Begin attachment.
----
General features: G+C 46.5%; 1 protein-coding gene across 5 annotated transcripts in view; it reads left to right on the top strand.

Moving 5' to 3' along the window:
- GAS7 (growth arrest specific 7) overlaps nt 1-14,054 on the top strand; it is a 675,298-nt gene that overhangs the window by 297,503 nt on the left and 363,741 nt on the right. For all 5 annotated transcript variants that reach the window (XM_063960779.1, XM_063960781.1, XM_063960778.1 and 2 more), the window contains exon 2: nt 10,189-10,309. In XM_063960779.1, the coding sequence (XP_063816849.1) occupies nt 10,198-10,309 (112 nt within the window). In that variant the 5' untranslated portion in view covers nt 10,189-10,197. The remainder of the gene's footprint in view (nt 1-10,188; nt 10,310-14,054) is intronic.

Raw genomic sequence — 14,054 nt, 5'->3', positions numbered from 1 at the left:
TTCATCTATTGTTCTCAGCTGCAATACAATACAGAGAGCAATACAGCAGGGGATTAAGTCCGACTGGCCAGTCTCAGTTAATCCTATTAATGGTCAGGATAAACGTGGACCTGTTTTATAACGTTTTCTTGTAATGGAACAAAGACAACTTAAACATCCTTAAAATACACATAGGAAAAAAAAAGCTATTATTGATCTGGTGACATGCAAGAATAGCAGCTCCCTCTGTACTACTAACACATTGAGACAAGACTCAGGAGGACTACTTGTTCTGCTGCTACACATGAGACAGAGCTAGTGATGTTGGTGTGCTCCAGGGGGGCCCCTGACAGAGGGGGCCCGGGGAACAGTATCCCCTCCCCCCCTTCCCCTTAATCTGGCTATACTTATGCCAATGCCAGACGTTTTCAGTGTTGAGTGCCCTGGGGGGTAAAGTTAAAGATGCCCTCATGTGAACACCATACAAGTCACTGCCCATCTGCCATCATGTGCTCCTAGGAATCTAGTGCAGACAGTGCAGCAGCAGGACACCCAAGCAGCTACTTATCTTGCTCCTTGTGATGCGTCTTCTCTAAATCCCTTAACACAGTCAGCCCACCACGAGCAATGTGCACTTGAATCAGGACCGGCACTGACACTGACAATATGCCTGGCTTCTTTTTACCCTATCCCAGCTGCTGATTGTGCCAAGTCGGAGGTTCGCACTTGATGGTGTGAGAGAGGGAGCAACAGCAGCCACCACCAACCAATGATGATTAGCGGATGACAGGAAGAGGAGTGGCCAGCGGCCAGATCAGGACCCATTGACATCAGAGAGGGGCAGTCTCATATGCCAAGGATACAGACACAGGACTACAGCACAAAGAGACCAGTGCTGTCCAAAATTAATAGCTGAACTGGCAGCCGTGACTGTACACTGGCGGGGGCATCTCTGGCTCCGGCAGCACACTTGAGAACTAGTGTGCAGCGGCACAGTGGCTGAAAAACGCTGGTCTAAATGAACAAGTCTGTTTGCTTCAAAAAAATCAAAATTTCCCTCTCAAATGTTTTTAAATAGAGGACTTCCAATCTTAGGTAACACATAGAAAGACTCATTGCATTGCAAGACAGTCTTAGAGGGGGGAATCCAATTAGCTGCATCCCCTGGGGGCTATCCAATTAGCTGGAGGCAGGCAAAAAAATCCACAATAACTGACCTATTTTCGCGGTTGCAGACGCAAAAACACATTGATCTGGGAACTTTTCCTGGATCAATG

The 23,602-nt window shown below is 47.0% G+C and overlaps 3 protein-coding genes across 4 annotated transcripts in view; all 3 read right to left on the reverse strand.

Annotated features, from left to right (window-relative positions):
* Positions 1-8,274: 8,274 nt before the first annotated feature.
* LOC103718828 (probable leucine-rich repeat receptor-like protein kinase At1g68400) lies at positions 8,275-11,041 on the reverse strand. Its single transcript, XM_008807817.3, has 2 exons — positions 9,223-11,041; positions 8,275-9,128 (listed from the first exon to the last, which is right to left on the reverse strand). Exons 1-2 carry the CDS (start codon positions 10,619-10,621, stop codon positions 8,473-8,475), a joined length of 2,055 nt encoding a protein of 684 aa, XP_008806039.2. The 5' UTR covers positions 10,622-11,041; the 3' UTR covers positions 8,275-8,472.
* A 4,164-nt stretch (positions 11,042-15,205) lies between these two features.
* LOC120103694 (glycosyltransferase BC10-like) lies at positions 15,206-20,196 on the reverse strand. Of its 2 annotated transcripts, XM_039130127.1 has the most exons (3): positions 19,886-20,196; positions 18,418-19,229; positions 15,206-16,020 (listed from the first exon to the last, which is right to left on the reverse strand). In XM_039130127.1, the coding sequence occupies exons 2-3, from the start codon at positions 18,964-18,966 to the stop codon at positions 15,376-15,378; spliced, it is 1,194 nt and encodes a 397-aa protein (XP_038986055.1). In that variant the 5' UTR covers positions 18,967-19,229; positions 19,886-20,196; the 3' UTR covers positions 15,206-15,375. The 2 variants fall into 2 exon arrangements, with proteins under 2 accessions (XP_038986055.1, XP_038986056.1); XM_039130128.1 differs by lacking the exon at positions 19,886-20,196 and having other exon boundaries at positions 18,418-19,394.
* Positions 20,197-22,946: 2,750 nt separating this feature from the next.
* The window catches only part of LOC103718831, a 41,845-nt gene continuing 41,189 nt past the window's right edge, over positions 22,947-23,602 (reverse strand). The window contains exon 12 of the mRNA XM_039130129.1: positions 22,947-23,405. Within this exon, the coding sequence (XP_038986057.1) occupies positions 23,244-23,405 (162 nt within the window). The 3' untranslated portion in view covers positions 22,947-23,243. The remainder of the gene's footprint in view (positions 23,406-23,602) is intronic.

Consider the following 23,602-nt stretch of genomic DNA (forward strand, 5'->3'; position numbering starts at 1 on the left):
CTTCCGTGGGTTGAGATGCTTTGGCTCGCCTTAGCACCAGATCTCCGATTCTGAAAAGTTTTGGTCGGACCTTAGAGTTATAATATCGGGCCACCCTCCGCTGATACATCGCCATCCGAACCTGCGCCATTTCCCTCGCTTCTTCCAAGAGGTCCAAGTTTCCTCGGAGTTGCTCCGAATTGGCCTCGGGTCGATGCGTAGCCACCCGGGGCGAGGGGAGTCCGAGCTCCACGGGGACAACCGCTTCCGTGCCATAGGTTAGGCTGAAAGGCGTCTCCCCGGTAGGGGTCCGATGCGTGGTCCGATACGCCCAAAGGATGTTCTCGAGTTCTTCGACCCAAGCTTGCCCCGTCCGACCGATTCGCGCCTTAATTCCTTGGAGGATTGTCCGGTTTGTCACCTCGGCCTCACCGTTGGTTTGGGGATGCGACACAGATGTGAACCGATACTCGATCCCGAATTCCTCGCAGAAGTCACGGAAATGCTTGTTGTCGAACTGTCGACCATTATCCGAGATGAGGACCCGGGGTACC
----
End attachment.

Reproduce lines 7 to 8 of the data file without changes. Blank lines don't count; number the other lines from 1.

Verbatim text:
Annotated features, from left to right (window-relative positions):
* Positions 1-8,274: 8,274 nt before the first annotated feature.